You were transformed, light-footed and precise. In terms of steering precision, handiness and grip, it was a whole new world compared to the Metzeler ME 33, 55 and 99 that had been used up until then. So much grip even in the rain … We experienced our second spring with the BT 45. But soon afterwards I was unfaithful to you, ran off with modern sports tourers and travel enduros, thought I had to ride something new with a disguise. The world had turned on. But let’s leave that.
Understatement shapes your inner values. Your heart beats to the rhythm of solid Japanese mechanical engineering. Only two valves per cylinder, but also two camshafts and bucket tappets. Plus 16 rows of thick cooling fins. A four-cylinder, narrower than 50 centimeters. It’s no wider than Twins of that time, because you carry your alternator piggyback: at the back, over the gearbox instead of on the side of the crankshaft. All the more proudly you hold four shiny chrome elbows in the cooling airstream, completely uncovered. The narrow oil cooler sits very discreetly above it. Everything built to last. Nearly. Do you remember how overheated you went on strike in the middle of the Louvre on a night tour of Paris? A “heat fault” from ignition coil number 2.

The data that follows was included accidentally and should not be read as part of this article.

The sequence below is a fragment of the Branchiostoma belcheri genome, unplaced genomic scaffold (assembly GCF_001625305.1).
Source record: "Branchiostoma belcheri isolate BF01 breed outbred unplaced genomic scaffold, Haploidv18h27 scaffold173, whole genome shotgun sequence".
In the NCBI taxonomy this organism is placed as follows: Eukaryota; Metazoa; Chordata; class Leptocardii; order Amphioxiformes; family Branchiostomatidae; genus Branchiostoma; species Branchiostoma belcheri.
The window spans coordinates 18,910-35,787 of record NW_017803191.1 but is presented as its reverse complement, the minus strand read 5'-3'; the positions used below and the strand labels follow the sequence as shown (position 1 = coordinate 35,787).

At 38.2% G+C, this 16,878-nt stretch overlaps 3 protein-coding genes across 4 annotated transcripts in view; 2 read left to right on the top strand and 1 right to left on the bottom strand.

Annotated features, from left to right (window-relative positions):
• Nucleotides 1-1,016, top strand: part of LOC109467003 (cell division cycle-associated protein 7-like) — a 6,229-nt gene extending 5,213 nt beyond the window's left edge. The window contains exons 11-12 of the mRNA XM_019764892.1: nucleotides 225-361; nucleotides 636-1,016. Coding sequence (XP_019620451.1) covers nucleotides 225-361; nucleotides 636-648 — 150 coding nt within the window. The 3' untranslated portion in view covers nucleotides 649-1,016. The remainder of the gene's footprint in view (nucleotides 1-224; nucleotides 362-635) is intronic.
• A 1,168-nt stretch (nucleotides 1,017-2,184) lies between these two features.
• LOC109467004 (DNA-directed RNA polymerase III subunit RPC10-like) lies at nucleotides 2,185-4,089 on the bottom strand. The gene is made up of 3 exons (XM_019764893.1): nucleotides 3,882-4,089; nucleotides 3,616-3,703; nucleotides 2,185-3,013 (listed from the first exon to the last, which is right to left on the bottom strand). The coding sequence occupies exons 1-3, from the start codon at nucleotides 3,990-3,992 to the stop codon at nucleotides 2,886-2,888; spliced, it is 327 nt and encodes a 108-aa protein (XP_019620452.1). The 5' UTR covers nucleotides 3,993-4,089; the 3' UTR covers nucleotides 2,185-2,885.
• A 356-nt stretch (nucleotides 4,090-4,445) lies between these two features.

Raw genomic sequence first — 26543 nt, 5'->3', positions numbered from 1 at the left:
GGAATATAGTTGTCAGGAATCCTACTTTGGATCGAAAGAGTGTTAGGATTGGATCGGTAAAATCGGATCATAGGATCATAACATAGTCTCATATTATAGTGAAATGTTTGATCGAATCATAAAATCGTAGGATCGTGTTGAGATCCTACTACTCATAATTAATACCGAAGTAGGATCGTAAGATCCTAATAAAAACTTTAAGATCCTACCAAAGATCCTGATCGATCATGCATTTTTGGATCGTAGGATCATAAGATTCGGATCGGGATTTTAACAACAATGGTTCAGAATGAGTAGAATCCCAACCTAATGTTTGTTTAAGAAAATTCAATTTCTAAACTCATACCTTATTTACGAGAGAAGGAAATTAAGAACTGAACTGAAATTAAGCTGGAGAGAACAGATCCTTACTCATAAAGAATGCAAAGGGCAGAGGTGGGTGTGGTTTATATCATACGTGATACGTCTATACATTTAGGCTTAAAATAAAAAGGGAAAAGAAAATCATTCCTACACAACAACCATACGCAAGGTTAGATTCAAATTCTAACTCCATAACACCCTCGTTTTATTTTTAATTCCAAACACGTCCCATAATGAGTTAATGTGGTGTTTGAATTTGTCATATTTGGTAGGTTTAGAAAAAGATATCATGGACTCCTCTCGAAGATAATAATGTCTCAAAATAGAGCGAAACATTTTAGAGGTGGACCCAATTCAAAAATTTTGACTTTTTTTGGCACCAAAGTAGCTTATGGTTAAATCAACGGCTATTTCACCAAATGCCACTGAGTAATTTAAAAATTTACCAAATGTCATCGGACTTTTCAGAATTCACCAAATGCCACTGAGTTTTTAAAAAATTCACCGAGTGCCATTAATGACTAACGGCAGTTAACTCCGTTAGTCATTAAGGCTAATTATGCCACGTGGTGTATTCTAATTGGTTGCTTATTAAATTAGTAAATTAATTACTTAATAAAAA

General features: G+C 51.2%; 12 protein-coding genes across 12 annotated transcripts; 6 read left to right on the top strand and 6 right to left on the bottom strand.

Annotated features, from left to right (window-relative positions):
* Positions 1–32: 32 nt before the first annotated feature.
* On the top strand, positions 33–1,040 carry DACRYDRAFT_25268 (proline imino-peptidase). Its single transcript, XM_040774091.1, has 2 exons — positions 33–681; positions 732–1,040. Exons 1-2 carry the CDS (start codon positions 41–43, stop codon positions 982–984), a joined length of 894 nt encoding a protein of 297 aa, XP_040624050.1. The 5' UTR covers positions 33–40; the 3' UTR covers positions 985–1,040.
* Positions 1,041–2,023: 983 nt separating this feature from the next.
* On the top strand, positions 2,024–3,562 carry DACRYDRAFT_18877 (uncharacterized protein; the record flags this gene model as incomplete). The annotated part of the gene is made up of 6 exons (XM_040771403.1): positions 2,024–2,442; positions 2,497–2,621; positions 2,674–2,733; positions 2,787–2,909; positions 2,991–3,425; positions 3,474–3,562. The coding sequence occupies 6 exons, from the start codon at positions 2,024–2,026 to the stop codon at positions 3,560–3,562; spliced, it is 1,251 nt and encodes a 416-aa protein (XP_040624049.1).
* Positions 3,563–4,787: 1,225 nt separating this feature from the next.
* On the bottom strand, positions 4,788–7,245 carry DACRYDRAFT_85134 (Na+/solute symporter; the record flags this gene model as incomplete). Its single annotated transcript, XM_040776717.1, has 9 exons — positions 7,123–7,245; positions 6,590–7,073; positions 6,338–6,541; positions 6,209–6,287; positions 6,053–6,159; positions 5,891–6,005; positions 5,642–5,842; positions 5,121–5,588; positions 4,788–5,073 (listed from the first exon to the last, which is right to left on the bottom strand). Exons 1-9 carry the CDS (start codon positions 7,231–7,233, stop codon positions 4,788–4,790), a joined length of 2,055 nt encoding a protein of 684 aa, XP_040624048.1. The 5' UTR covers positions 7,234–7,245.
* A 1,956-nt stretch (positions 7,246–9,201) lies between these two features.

You need ten seconds in fifth gear from 60 to 140. That was great 22 years ago. Today, the highly bred 600s easily undercut. Nevertheless, these hot spurs can not be driven so lazy. Your engine is extremely elastic, switching speed 3000 is enough. Even with 1500 tours in the fifth, you run 40 things without complaining. But easy to turn, no, you’re not really that. Seems a little strained beyond 7000. Especially since the clutch starts to slip a little. To do this, you hang on to the gas as soft as silk and content yourself with five and a half liters of fuel per 100 kilometers.
Have you always vibrated like this? A fine tingling sensation that makes your hands numb. The license plate is already torn. Perhaps you are not properly adjusted and synchronized, says Tom, your current owner. When he talked you out of me, you had already driven around the world twice. In mathematical terms, because we never left Europe. There are now 120,000 kilometers on the clock. And a new, old “N” in my garage. Please forgive me. It had to be easy. There were only three on the Internet in all of Germany. That’s when I struck. Hope you are not jealous. Warmest regards, Your Thomas